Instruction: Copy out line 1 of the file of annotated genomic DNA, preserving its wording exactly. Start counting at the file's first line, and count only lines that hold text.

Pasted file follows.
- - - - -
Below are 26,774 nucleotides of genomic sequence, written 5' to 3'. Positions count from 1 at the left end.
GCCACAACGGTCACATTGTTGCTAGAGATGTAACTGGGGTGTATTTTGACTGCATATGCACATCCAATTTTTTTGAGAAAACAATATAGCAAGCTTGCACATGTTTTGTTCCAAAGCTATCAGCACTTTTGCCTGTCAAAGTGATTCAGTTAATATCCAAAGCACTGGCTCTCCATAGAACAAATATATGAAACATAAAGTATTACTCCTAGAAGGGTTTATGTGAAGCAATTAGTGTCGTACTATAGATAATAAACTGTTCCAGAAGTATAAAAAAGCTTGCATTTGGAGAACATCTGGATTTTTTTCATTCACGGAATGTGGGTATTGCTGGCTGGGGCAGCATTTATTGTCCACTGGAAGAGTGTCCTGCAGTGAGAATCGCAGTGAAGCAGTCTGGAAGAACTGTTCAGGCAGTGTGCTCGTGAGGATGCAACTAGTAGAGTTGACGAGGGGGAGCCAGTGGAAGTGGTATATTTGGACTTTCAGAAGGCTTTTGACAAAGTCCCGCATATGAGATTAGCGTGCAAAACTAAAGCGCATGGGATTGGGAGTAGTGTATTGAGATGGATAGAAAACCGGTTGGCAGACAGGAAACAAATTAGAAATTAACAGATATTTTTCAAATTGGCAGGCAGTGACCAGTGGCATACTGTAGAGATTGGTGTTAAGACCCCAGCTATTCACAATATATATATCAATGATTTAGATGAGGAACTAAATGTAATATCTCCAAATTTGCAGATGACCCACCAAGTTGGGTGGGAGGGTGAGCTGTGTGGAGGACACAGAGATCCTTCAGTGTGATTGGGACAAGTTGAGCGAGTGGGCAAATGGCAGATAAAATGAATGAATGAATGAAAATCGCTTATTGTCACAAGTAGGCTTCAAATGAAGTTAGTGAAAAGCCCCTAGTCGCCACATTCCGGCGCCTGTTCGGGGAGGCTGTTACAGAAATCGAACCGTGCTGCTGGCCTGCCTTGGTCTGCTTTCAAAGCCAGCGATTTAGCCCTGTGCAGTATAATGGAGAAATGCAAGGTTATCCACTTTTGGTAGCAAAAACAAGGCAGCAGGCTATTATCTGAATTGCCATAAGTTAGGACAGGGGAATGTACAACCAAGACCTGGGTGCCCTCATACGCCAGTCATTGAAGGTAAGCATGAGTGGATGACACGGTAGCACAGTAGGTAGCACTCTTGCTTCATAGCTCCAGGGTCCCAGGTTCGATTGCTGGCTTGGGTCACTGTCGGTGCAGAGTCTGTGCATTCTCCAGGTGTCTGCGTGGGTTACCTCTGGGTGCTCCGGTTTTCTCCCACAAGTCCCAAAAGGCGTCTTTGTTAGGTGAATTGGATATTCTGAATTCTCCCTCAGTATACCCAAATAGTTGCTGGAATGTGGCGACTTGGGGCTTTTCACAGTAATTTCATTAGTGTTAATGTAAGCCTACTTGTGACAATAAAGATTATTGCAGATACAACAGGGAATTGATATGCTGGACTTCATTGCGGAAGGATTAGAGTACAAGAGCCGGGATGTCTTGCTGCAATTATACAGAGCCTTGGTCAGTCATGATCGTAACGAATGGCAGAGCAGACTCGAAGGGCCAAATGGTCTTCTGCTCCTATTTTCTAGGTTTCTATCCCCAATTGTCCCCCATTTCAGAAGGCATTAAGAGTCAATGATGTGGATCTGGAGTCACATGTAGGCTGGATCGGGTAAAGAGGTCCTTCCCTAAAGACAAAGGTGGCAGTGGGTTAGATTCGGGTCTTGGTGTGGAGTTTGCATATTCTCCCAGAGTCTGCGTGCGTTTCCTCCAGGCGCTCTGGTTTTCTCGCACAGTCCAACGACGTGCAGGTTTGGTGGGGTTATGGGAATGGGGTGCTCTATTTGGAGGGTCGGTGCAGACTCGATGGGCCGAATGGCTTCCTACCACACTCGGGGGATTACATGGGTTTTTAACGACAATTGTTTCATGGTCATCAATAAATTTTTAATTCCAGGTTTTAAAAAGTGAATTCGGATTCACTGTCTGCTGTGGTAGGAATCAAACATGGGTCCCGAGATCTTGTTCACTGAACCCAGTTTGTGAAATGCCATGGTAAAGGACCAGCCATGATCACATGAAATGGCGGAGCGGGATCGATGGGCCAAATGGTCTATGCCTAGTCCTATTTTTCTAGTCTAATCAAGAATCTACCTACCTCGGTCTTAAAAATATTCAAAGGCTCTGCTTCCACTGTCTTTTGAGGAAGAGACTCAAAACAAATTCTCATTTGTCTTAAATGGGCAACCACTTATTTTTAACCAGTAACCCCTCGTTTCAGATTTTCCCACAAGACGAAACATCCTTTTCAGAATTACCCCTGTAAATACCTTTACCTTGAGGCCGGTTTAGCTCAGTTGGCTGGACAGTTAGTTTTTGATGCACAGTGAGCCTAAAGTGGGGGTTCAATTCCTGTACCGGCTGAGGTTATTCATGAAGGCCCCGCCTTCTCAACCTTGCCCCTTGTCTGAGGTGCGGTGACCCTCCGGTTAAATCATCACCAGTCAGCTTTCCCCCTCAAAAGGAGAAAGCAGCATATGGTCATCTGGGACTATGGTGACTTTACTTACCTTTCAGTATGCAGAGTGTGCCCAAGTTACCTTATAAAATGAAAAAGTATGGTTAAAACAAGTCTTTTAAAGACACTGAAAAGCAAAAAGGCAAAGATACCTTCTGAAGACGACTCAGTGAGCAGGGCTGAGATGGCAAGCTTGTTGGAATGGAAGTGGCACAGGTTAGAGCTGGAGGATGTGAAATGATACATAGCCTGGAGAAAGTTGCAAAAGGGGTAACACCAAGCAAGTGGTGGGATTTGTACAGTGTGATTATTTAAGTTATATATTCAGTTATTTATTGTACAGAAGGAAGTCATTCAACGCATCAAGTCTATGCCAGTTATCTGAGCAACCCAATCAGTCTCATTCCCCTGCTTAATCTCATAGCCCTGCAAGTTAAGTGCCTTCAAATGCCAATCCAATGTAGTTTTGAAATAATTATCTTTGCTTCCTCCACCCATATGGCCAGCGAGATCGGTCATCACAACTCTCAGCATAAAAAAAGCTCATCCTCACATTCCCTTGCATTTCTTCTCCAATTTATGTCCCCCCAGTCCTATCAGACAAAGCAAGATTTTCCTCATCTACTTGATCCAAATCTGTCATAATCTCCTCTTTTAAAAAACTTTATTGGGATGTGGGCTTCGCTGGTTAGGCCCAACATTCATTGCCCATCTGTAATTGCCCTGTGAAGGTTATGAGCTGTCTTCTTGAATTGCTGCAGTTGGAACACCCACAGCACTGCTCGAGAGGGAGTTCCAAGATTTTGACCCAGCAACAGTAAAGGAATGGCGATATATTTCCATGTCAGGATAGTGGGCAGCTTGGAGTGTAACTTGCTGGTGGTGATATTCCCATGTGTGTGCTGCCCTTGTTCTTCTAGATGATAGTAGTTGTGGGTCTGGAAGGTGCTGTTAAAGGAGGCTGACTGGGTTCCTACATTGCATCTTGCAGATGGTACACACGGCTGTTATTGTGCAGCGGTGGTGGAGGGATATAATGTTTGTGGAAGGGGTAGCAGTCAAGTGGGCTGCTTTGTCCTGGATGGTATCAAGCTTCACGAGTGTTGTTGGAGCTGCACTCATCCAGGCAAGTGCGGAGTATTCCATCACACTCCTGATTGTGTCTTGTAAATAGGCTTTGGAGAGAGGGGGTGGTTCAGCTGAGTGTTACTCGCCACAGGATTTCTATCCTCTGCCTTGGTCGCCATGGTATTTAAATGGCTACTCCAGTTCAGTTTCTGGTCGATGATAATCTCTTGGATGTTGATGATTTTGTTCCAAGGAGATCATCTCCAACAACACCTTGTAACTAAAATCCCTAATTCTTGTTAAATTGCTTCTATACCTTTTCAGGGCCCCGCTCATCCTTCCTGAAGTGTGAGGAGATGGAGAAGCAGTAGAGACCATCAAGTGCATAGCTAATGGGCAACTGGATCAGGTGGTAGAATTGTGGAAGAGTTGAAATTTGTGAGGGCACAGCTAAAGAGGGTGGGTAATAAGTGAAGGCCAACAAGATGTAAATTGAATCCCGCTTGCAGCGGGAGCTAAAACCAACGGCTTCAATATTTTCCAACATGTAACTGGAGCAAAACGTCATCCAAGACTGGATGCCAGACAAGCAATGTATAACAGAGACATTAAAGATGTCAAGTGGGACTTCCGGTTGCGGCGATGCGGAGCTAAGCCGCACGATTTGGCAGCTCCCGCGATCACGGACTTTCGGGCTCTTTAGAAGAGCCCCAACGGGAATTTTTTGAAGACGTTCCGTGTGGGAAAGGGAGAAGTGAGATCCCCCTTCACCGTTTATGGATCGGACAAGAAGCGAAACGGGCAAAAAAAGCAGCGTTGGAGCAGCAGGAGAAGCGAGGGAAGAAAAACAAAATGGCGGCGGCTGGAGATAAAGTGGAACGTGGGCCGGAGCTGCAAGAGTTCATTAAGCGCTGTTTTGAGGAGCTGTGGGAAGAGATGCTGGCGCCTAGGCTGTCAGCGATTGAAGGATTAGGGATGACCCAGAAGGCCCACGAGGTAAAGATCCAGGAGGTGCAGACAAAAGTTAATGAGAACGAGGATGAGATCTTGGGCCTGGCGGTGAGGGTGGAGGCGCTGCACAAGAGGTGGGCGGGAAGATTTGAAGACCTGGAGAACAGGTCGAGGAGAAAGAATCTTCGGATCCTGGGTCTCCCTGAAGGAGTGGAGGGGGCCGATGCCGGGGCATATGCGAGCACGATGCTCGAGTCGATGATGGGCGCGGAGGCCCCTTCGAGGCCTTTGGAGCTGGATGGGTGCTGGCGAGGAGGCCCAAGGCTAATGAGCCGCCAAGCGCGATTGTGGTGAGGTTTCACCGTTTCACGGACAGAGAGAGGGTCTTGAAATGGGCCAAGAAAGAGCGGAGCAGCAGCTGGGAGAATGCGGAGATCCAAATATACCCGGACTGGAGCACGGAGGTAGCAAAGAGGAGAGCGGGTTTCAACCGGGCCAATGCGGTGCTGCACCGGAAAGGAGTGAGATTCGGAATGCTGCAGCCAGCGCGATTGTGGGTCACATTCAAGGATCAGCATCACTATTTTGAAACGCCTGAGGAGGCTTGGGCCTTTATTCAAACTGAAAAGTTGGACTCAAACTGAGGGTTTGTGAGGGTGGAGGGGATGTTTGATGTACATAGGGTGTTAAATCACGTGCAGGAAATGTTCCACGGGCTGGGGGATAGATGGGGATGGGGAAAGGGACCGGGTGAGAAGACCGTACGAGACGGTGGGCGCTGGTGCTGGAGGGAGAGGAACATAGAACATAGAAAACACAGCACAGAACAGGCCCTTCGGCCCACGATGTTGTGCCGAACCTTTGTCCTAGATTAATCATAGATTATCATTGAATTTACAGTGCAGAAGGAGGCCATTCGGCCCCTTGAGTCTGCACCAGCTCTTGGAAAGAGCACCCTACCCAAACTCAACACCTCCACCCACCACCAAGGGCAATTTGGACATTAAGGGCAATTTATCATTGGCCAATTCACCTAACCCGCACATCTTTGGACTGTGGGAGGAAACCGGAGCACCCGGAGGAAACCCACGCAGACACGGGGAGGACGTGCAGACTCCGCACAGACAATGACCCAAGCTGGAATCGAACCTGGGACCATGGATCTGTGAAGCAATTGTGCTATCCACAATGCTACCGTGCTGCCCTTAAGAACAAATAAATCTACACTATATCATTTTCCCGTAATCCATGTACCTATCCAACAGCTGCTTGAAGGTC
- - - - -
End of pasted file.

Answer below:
Below are 26,774 nucleotides of genomic sequence, written 5' to 3'. Positions count from 1 at the left end.